In order to find purpose and happiness, should focus on the future, or should we live in the now?
According to Viktor Frankl, we should focus our minds on our future lives. In contrast, Eckhart Tolle says that we should live in the now, and detach ourselves from past or future. These two schools of thought are separated by nearly fifty years; Frankl wrote “Man’s Search For Meaning” after his horrible experiences as a concentration camp inmate at Auschwitz. Eckhart Tolle wrote “The Power Of Now” after recovering from deep depression, as the 20th century closed. Tolle wrote for the 21st Century reader; Frankl wrote for the post-war world.
But this does not mean that Tolle’s approach is more advanced than Frankl’s. They simply address different people under different circumstances. Having tried both approaches, I believe that we have the freedom to choose at any moment the thought that helps us the most, much like author Abraham-Hicks speaks of a “bag of tricks” to find the thought that makes is feel better.
Following Tolle’s advice, we can focus our attention on the deliciousness of the moment. I tried this approach consciously for the first time two months ago while reading his book. Somehow I was able to quiet my mind and to experience reality with complete disregard for the future and completely unconcerned wit the past. The experience, merely a mental exercise, made me feel incredibly joyous and free. I felt like an eight-year-old, even though I am in my mid-thirties. Suddenly I was awed by every sight and sound. Mundane things looked and felt wonderful. I was in complete awe of the sky, the wind, the people at the mall, the freeways; everything. It was much like being a tourist and seeing a country and its people for the very first time. I was fascinated, even though I was in the South, where I have lived for over three years. All my concerns and worries were still very real; there was –as usual– a list of “problems” to take care of. Yet Tolle’s simple instructions allowed me, if only briefly, to enjoy life in this moment, this wonderful moment. But such an experience can only last for a few moments in an untrained mind. Since the first exercise, I have been able to be completely in the now more often, more at will.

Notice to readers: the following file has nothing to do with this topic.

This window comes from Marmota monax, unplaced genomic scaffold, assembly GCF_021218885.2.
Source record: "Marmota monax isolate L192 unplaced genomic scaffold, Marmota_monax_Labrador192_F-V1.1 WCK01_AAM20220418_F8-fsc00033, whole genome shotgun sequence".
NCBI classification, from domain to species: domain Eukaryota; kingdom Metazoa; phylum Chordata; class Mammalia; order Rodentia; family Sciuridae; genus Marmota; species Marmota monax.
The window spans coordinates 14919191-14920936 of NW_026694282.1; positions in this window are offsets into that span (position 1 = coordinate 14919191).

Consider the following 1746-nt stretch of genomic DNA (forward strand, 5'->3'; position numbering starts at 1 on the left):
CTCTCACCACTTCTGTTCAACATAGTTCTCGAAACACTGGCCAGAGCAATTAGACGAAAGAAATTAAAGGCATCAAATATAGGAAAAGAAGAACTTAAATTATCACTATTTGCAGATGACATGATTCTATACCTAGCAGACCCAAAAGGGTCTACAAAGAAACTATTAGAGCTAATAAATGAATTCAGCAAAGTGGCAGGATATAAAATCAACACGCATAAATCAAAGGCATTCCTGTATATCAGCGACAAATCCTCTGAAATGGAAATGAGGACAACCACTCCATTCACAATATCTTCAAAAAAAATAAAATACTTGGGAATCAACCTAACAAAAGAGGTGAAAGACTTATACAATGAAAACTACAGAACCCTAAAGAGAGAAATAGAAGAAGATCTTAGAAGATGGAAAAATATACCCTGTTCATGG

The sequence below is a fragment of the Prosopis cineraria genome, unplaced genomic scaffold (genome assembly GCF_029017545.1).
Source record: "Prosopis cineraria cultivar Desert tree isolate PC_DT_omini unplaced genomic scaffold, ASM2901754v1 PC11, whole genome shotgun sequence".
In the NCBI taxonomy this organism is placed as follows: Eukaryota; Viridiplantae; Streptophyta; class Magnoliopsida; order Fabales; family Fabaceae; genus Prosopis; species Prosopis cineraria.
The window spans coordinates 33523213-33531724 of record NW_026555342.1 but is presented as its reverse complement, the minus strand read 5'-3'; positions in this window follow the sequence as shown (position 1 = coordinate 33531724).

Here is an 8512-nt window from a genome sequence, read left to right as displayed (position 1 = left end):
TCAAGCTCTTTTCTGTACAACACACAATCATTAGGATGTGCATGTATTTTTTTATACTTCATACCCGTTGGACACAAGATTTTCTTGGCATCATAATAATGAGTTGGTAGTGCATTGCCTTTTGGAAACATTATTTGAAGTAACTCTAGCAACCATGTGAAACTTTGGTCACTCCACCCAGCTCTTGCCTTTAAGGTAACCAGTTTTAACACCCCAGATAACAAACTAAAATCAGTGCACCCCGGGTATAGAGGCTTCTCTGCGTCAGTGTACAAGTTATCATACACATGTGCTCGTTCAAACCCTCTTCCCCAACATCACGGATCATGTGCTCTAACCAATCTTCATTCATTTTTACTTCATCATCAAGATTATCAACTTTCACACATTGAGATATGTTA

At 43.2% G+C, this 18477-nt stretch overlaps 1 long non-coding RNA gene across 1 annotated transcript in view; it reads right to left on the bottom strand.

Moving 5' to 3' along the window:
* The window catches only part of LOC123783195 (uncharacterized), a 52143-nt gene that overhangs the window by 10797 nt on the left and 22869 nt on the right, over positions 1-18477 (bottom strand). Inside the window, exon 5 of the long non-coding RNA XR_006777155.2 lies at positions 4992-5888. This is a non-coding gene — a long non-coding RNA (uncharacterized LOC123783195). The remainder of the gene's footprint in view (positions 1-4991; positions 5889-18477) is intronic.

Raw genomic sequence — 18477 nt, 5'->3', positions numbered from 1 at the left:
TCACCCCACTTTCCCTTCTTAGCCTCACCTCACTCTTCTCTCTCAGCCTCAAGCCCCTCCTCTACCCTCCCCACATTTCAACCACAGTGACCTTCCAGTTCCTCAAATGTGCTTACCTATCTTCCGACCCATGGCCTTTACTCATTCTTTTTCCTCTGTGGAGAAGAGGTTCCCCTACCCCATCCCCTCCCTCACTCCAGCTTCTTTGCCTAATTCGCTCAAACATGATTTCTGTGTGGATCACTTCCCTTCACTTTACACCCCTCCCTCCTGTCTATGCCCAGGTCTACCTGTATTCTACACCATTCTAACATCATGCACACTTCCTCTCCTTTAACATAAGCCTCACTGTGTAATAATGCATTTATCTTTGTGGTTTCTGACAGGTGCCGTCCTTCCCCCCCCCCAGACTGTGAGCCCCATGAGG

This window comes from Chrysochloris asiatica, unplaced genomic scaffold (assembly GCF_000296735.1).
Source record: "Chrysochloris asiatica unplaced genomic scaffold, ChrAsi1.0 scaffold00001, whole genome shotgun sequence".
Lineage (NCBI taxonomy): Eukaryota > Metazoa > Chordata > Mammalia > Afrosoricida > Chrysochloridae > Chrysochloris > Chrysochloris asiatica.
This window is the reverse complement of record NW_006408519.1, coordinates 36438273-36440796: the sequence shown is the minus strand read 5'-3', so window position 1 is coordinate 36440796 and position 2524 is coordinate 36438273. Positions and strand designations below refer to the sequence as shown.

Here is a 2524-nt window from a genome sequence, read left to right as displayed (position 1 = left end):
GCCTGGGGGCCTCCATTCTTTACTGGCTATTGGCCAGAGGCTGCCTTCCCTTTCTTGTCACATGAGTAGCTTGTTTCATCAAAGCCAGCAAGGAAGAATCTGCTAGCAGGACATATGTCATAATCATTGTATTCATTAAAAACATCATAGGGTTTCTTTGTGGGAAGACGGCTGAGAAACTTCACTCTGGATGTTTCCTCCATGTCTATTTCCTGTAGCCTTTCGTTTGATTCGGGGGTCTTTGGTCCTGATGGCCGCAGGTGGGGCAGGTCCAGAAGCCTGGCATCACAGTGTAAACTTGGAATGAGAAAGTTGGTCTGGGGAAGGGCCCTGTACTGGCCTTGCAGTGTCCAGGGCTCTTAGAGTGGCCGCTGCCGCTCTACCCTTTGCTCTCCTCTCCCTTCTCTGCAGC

Last week I started reading Viktor Frankl’s “Man’s Search For Meaning.” He very much emphasizes that a man will surely die if he loses all hope in the future. According to him, we must find personal meaning and purpose in our lives. At times of personal pain, humiliation, and loss (and he experienced all of these to an extreme under the Nazis), we can always resort to the vision of a brighter, better future. We can always find solace in the prospect of completing our book, finishing our project, returning to our loved ones. Life can have meaning again if we have something to look forward to. This is an individual process, Frankl says, and no two persons’ purpose can be identical.
Now if we look superficially at Frankl’s approach and contrast it to Tolle’s, we come to the conclusion that they are mutually exclusive. But I have found they are not; Tolle does not negate Frankl. Sometimes it is very useful for me to live in the now, as it is always delicious to be completely alive and present in the moment. But sometimes when I worry about something I resort to my vision of a bright beautiful future, where all my troubles are solved, where I am at total ease, where victory –complete victory– has been achieved.
Eckhart Tolle is sometimes considered a “New Age” writer, while Viktor Frankl has always been considered a solid psychiatrist. But I do not concern myself with labels and categorizations. How beautiful it is to take advantage of the wisdom of these two great men.